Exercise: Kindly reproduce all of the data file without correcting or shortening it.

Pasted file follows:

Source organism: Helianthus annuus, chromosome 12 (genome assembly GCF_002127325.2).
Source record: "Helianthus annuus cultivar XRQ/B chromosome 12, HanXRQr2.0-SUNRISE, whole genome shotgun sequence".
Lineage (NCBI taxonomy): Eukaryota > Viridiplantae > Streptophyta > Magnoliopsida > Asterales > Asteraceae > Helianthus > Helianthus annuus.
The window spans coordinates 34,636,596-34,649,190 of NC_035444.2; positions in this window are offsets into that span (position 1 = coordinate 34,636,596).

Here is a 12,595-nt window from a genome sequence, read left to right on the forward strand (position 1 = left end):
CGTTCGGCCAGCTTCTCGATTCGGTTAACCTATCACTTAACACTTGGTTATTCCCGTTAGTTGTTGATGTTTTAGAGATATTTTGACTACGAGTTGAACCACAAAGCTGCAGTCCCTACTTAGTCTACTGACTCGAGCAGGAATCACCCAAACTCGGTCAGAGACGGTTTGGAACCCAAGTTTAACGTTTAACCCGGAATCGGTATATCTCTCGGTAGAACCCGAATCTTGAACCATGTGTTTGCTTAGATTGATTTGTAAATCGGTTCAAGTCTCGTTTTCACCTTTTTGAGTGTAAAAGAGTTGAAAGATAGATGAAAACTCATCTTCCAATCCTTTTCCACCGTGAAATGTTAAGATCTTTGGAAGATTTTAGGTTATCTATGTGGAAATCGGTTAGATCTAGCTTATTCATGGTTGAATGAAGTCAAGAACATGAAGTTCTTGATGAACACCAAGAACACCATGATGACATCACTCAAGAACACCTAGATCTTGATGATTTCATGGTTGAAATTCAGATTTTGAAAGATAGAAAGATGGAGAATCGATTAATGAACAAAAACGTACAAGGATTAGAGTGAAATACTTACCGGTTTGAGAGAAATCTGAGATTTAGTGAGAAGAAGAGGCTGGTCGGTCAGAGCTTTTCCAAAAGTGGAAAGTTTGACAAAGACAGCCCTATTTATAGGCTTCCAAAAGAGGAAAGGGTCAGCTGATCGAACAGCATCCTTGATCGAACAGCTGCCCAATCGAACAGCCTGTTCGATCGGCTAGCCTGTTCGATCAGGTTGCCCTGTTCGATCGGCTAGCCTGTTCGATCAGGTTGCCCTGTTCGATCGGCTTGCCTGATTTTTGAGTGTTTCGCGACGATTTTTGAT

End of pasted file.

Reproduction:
Source organism: Helianthus annuus, chromosome 12 (genome assembly GCF_002127325.2).
Source record: "Helianthus annuus cultivar XRQ/B chromosome 12, HanXRQr2.0-SUNRISE, whole genome shotgun sequence".
Lineage (NCBI taxonomy): Eukaryota > Viridiplantae > Streptophyta > Magnoliopsida > Asterales > Asteraceae > Helianthus > Helianthus annuus.
The window spans coordinates 34,636,596-34,649,190 of NC_035444.2; positions in this window are offsets into that span (position 1 = coordinate 34,636,596).

Here is a 12,595-nt window from a genome sequence, read left to right on the forward strand (position 1 = left end):
CGTTCGGCCAGCTTCTCGATTCGGTTAACCTATCACTTAACACTTGGTTATTCCCGTTAGTTGTTGATGTTTTAGAGATATTTTGACTACGAGTTGAACCACAAAGCTGCAGTCCCTACTTAGTCTACTGACTCGAGCAGGAATCACCCAAACTCGGTCAGAGACGGTTTGGAACCCAAGTTTAACGTTTAACCCGGAATCGGTATATCTCTCGGTAGAACCCGAATCTTGAACCATGTGTTTGCTTAGATTGATTTGTAAATCGGTTCAAGTCTCGTTTTCACCTTTTTGAGTGTAAAAGAGTTGAAAGATAGATGAAAACTCATCTTCCAATCCTTTTCCACCGTGAAATGTTAAGATCTTTGGAAGATTTTAGGTTATCTATGTGGAAATCGGTTAGATCTAGCTTATTCATGGTTGAATGAAGTCAAGAACATGAAGTTCTTGATGAACACCAAGAACACCATGATGACATCACTCAAGAACACCTAGATCTTGATGATTTCATGGTTGAAATTCAGATTTTGAAAGATAGAAAGATGGAGAATCGATTAATGAACAAAAACGTACAAGGATTAGAGTGAAATACTTACCGGTTTGAGAGAAATCTGAGATTTAGTGAGAAGAAGAGGCTGGTCGGTCAGAGCTTTTCCAAAAGTGGAAAGTTTGACAAAGACAGCCCTATTTATAGGCTTCCAAAAGAGGAAAGGGTCAGCTGATCGAACAGCATCCTTGATCGAACAGCTGCCCAATCGAACAGCCTGTTCGATCGGCTAGCCTGTTCGATCAGGTTGCCCTGTTCGATCGGCTAGCCTGTTCGATCAGGTTGCCCTGTTCGATCGGCTTGCCTGATTTTTGAGTGTTTCGCGACGATTTTTGAT